Frémaux reminded the audience that at the time there were several photographers and inventors trying to create cinema, including Thomas Edison, who designed a box that showed a moving image after a customer deposited a coin. But the Lumière brothers had the idea of projecting the moving images onto a big screen in front of the audience, creating a communal experience of cinema. Perhaps the rise of Netflix which some think is taking cinema out of theaters, joked Frémaux, represents the revenge of Thomas Edison. Frémaux demonstrated how the brothers invented comedy, special effects, documentary and the concept of the remake, as well as creating a global phenomenon, sending cinematographers around the world to shoot films in England, Spain, Japan, and Vietnam, which were screened in every corner of the planet. A true connoisseur of early cinema, he explained that Auguste Lumiere had a perfect sense of directing, and over the brief years of his career became a master of how to tell a story in less than a minute.
During the panel that followed, Horak explained how the UCLA Film and Television Archives are working hard to save as many films as they can, with the generous support of the HFPA and many other donors. Not only old American films are recovered, but others that are part of the film history of other countries, sometimes from a recent past. As expected, when Fonda had the mike she delighted the audience telling stories. Never missing the opportunity to tell a joke, she remembered how "her favorite former husband" Ted Turner rescued the archives of MGM and used them to create TCM, sometimes coloring old classics and being criticized by purists for it, but preserving, after all, a treasure that could easily have been lost. She also pointed out how one documentary she filmed in Vietnam showing the opposition of the American troops to the war vanished forever with the apparent help of a friend of then-president Richard Nixon. During the event, Fonda learned that the master copy of director Hal Ashby's Coming Home -starring Fonda and Jon Voight, who both won Golden Globes for their performances - is not in good condition and in urgent need of restoration.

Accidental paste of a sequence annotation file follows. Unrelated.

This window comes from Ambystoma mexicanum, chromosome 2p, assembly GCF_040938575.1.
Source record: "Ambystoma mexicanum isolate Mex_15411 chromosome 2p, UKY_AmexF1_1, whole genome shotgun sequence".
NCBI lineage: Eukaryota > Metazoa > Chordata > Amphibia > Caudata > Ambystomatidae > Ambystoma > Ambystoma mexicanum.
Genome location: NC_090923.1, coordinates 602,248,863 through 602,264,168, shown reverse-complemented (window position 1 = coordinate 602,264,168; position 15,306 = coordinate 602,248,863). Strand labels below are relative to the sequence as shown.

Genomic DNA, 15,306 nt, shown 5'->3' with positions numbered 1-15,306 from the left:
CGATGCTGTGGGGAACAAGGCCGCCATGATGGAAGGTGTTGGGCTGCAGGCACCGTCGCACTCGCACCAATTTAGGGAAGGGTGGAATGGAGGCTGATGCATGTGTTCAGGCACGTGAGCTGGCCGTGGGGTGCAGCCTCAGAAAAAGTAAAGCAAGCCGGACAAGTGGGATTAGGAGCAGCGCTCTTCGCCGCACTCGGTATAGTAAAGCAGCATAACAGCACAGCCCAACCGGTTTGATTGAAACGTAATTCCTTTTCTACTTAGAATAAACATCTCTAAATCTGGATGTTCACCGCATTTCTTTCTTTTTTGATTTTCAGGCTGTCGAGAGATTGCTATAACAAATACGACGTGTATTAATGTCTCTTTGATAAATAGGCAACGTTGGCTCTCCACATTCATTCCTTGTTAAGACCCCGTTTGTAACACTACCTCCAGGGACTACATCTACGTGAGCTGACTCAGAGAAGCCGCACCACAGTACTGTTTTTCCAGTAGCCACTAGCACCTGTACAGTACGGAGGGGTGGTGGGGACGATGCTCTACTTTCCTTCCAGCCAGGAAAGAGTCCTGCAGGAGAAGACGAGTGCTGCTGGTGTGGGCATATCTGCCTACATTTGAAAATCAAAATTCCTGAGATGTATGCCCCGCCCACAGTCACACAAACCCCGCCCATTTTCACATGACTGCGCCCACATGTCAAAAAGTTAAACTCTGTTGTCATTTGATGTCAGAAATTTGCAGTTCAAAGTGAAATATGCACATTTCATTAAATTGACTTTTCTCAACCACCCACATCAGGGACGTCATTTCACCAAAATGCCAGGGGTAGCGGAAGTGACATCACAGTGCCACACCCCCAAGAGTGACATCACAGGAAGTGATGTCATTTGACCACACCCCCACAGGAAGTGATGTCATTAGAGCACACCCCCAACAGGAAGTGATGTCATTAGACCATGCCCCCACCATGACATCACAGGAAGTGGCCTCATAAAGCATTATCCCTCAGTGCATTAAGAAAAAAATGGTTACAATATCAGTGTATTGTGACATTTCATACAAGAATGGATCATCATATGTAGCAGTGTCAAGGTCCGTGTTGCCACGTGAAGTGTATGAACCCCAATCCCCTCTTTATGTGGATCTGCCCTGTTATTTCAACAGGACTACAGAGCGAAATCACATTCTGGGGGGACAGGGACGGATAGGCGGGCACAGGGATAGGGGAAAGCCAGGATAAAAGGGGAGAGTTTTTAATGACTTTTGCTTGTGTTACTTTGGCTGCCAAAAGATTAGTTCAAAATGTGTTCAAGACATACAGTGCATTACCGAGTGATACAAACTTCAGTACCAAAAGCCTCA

Crisp opted for a practical approach to his presentation, showing how his department at Sony utilizes clever digital strategies and sometimes the delicate handiwork of amazing artists to solve complex problems, including the loss of complete frames. Finally, Payne talked about how he started collecting shorts when he was a teenager and explained that his first film, Citizen Ruth, was in need of restoration, even if it was made in 1996, a year in which many masters had serious problems with sound that made them unusable.
The director of Sideways and About Schmidt also pointed out that the general public is familiar with the Golden Globes as the glitzy show that starts the awards season in January, but not many people know that the organization behind it, the HFPA, uses a big part of the money they receive for it to support not only film restoration but several other cultural and social causes.
The conversation was so interesting that it went half an hour past the original ending time with Schulberg bringing the proceedings to a close by reminding the audience that A Fistful Of Dollars, was not only the title of the restored film whose screening concluded the event but also something the preservation community, always strapped for funds for costly restorations, could use more of – in the form of public donations.